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The Beatles: ‘A Hard Day’s Night’ 50th Anniversary Release

The Beatles: 'A Hard Day’s Night' 50th Anniversary Release

50th Anniversary Release of “The Beatles: A Hard Day’s Night”

Dir. Richard Lester • U.K. 1964 • Black & White • 1.75:1 • 87 minutes 

New 4K Restoration from the Original Camera Negative

New 5.1 Surround Mix Produced by Giles Martin

Opening in theaters on July 4, 2014 in almost 100 cities

(Scroll to the end of the article for the locations and theaters).

Courtesy of Janus Films

This is a Cheeky, Raucous, Irreverent film that will make most warm-blooded mammals laugh from the first scene, until the last! It is brilliant for a
summer night out!

If you are a film or music fan, you most likely have already seen “A Hard Day’s Night” before, however, make a summertime date with the famous Fab Four,
and see it again on the big screen, with the new restoration, at an art house cinema, and you really can’t go wrong.

It is necessary to give accolades to the King of Rock and Roll, Elvis Presley, because, “if it weren’t for Elvis, there would never have been any Beatles.”
John Lennon had admitted, that from the moment he first learned about Elvis and saw all the attention that he was receiving, he wanted to be just like him.

So although, there is no denying that the Beatles changed music forever, it was really ELVIS who was the King of their inspiration.


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For those who have not seen “A Hard Day’s Night” before, the Beatles had already been a popular recording act, with several Top 20 hits in the U.K., when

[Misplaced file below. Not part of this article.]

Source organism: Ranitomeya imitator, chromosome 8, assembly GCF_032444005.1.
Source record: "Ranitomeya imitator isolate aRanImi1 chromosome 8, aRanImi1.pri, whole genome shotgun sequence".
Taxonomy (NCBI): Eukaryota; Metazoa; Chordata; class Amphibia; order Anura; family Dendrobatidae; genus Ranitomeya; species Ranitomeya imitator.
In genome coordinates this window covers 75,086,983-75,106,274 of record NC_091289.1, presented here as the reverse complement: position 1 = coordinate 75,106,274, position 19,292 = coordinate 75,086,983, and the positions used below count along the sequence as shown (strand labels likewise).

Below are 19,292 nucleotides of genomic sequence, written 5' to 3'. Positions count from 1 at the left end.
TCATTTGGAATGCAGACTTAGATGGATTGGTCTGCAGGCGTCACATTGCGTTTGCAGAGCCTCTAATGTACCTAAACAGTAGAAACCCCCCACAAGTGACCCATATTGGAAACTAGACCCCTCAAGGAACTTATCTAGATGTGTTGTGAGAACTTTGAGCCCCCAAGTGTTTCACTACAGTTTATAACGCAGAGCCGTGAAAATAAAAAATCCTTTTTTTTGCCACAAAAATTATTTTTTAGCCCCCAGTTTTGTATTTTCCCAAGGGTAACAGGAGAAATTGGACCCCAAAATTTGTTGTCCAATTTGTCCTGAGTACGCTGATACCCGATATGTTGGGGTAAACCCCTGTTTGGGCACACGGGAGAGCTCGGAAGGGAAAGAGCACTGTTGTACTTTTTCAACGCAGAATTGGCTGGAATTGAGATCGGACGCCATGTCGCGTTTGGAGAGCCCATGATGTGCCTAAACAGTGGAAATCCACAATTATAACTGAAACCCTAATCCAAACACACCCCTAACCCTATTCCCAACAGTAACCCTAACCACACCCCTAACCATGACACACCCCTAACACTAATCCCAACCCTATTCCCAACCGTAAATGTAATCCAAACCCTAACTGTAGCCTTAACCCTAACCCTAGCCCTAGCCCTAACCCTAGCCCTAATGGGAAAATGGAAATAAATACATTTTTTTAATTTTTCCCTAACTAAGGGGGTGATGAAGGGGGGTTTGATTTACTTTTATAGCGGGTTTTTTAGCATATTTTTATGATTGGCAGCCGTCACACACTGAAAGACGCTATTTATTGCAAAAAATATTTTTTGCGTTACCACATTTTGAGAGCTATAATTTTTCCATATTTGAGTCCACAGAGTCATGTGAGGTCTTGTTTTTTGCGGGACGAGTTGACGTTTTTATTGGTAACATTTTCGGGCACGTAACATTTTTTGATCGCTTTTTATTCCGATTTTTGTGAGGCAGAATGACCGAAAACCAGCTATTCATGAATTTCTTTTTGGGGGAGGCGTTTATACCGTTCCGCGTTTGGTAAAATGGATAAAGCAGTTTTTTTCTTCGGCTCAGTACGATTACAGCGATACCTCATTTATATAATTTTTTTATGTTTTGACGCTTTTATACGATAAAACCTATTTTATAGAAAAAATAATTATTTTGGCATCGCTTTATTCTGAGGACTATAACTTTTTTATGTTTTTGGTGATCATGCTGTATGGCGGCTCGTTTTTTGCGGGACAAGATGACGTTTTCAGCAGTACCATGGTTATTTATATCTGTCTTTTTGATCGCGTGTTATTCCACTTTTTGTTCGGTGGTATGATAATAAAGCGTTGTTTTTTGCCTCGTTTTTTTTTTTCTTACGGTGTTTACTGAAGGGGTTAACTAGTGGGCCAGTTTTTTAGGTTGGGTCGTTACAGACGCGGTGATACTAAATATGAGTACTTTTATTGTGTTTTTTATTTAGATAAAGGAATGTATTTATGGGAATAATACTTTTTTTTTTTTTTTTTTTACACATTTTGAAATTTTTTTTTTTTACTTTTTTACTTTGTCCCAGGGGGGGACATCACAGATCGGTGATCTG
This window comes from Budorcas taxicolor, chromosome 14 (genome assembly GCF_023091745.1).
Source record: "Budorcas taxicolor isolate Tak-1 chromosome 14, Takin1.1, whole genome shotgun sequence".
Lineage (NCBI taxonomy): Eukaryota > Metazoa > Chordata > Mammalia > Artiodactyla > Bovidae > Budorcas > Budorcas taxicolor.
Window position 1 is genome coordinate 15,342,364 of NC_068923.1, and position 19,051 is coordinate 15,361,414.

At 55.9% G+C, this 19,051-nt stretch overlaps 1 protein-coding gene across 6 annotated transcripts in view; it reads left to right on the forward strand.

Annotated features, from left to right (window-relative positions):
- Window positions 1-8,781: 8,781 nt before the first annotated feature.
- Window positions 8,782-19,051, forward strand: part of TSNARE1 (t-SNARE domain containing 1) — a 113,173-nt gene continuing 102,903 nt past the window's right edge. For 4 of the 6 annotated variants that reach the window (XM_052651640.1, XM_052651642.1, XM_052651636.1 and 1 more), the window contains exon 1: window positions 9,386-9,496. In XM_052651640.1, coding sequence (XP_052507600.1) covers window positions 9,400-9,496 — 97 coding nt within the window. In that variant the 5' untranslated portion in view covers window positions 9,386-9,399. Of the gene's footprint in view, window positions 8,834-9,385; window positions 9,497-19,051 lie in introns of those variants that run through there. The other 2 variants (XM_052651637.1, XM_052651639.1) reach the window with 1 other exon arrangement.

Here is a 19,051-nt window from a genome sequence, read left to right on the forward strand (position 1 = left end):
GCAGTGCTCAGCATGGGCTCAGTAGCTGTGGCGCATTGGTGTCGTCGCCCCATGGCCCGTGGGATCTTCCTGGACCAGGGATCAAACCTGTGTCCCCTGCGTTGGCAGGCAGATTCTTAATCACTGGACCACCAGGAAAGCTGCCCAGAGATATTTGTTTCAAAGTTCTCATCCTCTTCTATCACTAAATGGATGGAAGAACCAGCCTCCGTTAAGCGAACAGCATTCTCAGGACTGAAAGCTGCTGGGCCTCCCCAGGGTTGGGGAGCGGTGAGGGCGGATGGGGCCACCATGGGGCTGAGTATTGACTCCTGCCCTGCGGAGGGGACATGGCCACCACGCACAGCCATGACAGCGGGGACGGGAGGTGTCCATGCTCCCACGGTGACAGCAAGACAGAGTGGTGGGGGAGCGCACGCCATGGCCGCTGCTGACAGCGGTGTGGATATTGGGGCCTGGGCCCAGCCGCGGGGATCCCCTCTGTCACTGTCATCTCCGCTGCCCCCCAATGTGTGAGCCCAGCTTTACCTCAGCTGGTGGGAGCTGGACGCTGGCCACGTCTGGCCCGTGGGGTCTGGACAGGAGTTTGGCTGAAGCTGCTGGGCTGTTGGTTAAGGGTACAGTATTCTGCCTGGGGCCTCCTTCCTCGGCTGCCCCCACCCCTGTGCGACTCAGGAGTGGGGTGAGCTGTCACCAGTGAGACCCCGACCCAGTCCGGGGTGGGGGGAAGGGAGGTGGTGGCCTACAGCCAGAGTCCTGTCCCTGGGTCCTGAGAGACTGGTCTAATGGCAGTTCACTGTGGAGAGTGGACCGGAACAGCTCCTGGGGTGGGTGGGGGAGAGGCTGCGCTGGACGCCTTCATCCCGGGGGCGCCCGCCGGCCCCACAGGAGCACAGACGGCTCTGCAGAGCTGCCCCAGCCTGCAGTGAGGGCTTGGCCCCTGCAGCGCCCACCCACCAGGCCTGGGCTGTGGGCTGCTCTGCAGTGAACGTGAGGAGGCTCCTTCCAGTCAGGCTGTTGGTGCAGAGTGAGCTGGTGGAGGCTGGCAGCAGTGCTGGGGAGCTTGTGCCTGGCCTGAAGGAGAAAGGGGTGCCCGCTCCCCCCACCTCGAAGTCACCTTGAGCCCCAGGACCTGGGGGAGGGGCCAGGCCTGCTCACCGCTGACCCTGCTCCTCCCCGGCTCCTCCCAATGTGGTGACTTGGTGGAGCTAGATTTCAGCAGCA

they arrived in NYC to perform on the Ed Sullivan show on February 7, 1964. A record breaking 73 million viewers tuned in, and the British invasion began.

One month later, across the pond, the film was in the works. The music lover and film producer, Walter Shenson, was brought on by United Artists. Shenson,
who had previously worked with Director, Richard Lester, on “The Mouse on the Moon,” mentioned the gist of the project, and Richard jumped at the
opportunity.

However, to receive the final green light, the film had to be true to the way the Beatles actually lived, and scriptwriter, Alun Owen, who wrote the
television play, “No Trams to Lime Street,” which depicted Liverpool, was chosen.

The film begins with the song “A Hard Day’s Night” playing while the Fab Four are running through town trying to make it to the train station on time
before their train departs. Once on board, they start a conversation with an older gentleman, who Paul comments, is his grandfather. John is cheekily
trying to snort a Coke (Coca-Cola) bottle up his nose in the background, and a business man wants the train car his way demanding that the windows be
closed shut. The laughs just continue from there on out, when the boys are flirting with girls, and the grandfather cunningly tells the young women that
the boys are really prisoners. An acoustic version of “I Should Have Known Better” is being played on the train.

Film director, Richard Lester, “relied on improvisation rather than rehearsal, creating a freshness that was clear on-screen.” “Before we started, we knew